Sociologist Max Weber, in “Politics as a Vocation” (1919), wrote that “a state is a human community that (successfully) claims the monopoly of the legitimate use of physical force within a given territory” — that is, “a compulsory association which organizes domination [and] has been successful in seeking to monopolize the legitimate use of physical force as a means of domination within a territory.” Barack Obama scandalized America by repeating this basic definition in 2008. (Dumb America, of course.)

So, why is this important?

Attempts by the State to break apart classes and create one mass of humanity must fail, because those using the ostensibly legitimate force are quite distinct from those being forced. Indeed, the use of force is the separator that distinguishes so clearly that even dullards recognize that a class demarcator is in operation. It is “sticky” in all imaginations.

I bring force into the discussion because physical force is the micro-social, transactional factor that creates the most basic class distinction. It is not merely the case that one group of people, in the State, seek and work to destroy all other class distinction, leaving none left but what remains, the State/non-state. Force-relations draw the strongest line with which to separate people, at least when the directions of force go mainly one direction, between groups. The groups demarcated by force-relations constitute a new class. Force, aggression — this is the most salient social factor, stronger even than matters of family and clan (so important to Schumpeter’s theory), race, language, or generation.

Now, States usually try to provide a meta-class structure, setting terms with all perceived classes in society. This not only strengthens the State, in one sense, it does so by limiting itself, since people will still align themselves and act within the context of many state classes. These other classes provide countervailing power against the State, which often serves to limit the use of force by State actors.

But once the State seeks to destroy all other classes, the number of alternate social systems to oppose the State vanishes, and society goes into a feedback loop. We then witness a maximizing of aggression and interference by the State, turning people into stooges of the State, finking on each other in fear of being finked on first.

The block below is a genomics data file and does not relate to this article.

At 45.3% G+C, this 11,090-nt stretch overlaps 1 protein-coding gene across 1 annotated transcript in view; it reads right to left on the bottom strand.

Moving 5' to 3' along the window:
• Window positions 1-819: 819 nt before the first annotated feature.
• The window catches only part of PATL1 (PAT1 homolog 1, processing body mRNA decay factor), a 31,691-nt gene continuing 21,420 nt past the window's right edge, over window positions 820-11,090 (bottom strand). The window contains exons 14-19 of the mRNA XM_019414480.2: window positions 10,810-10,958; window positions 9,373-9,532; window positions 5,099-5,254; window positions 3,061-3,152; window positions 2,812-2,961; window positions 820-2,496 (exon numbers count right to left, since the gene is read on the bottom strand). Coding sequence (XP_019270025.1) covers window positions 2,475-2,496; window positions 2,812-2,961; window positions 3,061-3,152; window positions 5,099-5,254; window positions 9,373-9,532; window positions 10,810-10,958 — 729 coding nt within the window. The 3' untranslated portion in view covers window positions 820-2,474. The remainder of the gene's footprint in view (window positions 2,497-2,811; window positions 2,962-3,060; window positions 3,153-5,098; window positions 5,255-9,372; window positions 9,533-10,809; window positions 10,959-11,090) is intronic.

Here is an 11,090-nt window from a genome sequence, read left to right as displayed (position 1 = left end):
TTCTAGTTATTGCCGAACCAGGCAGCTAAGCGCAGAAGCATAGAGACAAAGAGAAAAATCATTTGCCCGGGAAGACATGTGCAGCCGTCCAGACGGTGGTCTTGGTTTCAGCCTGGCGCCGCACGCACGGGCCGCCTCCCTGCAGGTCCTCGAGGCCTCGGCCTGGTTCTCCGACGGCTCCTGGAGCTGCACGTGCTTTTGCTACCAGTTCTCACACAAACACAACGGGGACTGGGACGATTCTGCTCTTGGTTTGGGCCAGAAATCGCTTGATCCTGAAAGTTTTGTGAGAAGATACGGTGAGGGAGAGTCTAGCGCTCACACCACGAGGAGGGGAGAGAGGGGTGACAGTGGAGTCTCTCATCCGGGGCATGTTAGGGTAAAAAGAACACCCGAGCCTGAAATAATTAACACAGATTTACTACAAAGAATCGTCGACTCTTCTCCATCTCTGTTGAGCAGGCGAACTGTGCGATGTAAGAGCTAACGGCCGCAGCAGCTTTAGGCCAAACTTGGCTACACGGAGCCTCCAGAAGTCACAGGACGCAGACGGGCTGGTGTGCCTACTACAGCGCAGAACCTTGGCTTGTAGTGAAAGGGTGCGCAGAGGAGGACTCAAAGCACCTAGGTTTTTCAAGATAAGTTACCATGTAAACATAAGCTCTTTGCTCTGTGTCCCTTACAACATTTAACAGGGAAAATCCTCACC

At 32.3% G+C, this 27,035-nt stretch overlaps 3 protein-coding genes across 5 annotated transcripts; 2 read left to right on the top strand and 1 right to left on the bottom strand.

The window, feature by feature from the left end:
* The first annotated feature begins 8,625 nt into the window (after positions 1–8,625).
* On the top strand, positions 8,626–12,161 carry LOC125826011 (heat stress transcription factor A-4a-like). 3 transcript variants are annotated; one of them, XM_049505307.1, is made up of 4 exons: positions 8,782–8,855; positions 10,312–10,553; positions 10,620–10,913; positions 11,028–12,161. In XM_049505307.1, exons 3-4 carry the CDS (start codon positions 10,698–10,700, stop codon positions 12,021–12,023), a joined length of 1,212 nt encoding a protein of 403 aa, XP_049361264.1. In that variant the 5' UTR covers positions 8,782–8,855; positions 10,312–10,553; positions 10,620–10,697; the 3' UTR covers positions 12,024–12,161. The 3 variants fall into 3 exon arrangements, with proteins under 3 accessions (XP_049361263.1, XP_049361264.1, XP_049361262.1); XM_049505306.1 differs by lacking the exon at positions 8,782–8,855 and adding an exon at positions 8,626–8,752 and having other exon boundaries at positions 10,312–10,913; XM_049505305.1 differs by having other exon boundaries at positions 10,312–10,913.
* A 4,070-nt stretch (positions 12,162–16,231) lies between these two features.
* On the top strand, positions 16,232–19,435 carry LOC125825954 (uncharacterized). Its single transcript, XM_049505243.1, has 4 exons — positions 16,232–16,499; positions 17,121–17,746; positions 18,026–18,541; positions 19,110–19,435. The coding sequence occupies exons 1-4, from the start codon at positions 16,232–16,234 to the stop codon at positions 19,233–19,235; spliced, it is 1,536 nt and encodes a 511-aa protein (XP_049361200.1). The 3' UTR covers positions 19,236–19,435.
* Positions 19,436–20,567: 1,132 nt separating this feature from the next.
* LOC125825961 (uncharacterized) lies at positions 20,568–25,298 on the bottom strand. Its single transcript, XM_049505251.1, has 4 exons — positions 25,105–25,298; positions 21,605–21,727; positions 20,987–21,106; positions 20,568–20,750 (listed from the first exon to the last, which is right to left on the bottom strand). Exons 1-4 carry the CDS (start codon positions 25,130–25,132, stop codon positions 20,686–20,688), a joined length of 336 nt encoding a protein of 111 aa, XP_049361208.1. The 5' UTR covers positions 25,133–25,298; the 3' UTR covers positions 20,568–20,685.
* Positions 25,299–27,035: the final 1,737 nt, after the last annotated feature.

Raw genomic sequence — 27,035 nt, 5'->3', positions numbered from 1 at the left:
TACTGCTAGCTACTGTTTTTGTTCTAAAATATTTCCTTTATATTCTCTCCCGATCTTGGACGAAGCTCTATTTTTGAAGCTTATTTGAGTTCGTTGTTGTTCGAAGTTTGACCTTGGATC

And worse.

Human beings naturally form groups. They must, to work and achieve, sure, but also merely to feel human. But in a society with a State program to eliminate classes, this natural, human sociality turns sour, and we almost create a new man. The human being in a one-class mass society is post-moral, fear-ridden, hubristic, anti-social. An ironic twist on the New Socialist Man prophecy? Well, it was predicted in the negative form, by socialism’s enemies in the 19th century. It came true in the Soviet Union and other failed Communist “experiments.”

And the horrifying upshot has, I am told, been exquisitely depicted on the TV show Chernobyl.

The political/bureaucratic/military attempt to create a classless society creates a class system much worse than the classes we see in our freer societies.


…a few further considerations:

Though I rely heavily on force as a basic distinguisher of class, in the answer above, I do not wish to convey the idea that it is the only distinguisher.

Indeed, in most societies at present, the State works mightily to try to muddy up and even extinguish that class indicator.

One way it does this is by the circulation of personnel along with the circulation of elite positions. Indeed, America’s founders were much concerned about this, and so pushed “rotation in office” as a way to prevent the formation of a permanent governmental class.